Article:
Getting Around in Vienna (with the Kind Assistance of Geospatial Open Source Software)
Hi sprinters, ITS Vienna Region is a silver sponsor of the OSGeo Code Sprint 2014. In many ways, geospatial open source software has helped us providing our services, so the Code Sprint is a great occasion to give a little bit back to you.
Who we are and what we are doing
ITS Vienna Region is a division of Verkehrsverbund Ost-Region (VOR). VOR coordinates the public transport in and around Vienna.
ITS Vienna Region provides intermodal traffic information for the northeastern part of Austria on its web site anachb.at. There’s an AnachB app for Androids and iPhones, too.
We operate and contribute to the so called Graph Integration Platform (GIP), a comprehensive intermodal graph of the Austrian transport networks including roads, rails, subways, tramways, ferries, hiking trails and biking tracks and everything else.
What we can do for you
You can use our services to find the best way to get around in Vienna and its surroundings walking, using public transport, bikes or cars. Our goal is to provide up-to-date information about all traffic modes and thereby encourage people to use the more environmentally friendly ones.
What you do for us
For our services and in our background processes, we use lots of free and open source GIS software (and lots of commercial software as well, I have to admit).
The levels of service calculated by our traffic state simulations, for instance, are provided to the City of Vienna interactive map (operated by MA14, your venue sponsor) and to the public as a WMS layer using MapServer.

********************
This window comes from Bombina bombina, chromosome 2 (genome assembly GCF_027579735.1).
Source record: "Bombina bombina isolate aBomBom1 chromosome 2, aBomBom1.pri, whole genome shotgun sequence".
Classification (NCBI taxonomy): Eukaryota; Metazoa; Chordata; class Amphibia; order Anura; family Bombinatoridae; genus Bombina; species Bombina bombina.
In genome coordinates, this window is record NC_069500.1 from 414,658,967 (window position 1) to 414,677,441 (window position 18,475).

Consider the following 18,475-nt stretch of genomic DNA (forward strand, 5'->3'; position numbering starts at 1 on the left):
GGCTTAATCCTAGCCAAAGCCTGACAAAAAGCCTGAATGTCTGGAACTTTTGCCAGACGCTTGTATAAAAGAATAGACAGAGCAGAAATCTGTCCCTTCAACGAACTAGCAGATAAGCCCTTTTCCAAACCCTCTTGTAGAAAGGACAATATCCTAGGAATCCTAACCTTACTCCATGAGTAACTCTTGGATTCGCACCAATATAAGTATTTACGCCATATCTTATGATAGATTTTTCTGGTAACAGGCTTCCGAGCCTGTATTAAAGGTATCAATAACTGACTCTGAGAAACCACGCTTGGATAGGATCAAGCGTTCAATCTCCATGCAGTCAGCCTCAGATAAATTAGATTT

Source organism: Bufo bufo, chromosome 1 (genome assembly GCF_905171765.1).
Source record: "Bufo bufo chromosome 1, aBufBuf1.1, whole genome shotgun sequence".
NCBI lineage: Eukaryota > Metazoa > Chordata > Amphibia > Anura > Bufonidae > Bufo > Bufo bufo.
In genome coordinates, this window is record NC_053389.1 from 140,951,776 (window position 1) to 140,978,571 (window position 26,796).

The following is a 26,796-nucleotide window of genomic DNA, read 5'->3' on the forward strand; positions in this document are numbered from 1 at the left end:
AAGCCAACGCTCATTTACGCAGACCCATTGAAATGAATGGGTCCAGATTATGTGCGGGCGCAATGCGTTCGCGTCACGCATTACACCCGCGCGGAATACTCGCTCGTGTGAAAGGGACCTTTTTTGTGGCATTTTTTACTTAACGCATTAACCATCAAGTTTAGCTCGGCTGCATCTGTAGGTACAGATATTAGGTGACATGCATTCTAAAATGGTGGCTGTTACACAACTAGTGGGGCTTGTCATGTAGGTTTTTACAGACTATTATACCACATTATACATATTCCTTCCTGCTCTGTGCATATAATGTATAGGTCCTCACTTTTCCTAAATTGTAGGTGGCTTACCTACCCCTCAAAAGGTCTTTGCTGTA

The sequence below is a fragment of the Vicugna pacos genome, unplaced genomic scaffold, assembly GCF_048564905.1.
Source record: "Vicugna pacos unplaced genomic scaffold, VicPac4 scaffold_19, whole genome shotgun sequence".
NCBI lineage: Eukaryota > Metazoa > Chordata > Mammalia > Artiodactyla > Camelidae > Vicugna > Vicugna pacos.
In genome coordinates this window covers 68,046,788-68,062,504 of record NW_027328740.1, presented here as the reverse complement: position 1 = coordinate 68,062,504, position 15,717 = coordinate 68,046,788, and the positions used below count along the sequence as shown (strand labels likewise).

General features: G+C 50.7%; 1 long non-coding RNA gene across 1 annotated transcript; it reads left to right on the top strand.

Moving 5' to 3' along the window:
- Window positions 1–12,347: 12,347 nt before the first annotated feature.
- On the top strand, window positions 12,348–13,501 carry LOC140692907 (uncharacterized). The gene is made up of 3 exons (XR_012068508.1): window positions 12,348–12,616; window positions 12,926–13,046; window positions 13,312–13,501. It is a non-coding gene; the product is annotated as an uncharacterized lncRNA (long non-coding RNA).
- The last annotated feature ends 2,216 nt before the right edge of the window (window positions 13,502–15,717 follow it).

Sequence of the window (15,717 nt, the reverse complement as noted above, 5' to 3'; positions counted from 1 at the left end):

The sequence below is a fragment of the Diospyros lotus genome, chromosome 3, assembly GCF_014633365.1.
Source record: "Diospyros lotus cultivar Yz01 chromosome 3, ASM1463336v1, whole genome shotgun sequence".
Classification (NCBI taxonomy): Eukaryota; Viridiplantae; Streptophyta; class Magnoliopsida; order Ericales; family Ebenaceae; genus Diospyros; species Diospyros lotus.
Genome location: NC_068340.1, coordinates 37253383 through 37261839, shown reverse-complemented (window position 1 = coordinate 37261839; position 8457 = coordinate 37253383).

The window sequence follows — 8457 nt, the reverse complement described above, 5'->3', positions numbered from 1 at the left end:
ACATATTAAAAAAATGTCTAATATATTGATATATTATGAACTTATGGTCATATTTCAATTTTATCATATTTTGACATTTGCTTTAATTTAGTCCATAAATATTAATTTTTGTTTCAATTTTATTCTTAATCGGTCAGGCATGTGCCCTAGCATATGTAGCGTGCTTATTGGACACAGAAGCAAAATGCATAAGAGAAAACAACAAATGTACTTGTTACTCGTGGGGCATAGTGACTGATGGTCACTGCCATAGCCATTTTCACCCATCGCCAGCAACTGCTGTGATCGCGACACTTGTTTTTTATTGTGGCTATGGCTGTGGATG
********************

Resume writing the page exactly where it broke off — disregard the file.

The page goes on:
Our upgraded, new user interface will be based on OpenLayers. A public beta with a slightly different design is operated by Verkehrsauskunft Österreich (VAO), the upcoming integrated platform for intermodal traffic information in Austria.
In the backend, we use PostGIS for hosting a copy of our network graph and referencing traffic messages and detector locations onto the links. Accurately locating data on the network is essential for providing up-to-date information about traffic volumes, congestions, accidents and other disturbances on the roads.
One of our most popular services is the bike routing interface. It uses data about slope angles for calculating the routes and provides height profiles for the results. The underlying data have been generated by referencing DEM data onto the network graph using the Python bindings of GDAL/OGR.
There’s a lot more to tell, probably too much for a blog post :-) . So, finally:
Thanks to you and all those who contribute to free and open source geospatial software and a happy code sprint to everybody!comments powered by Disqus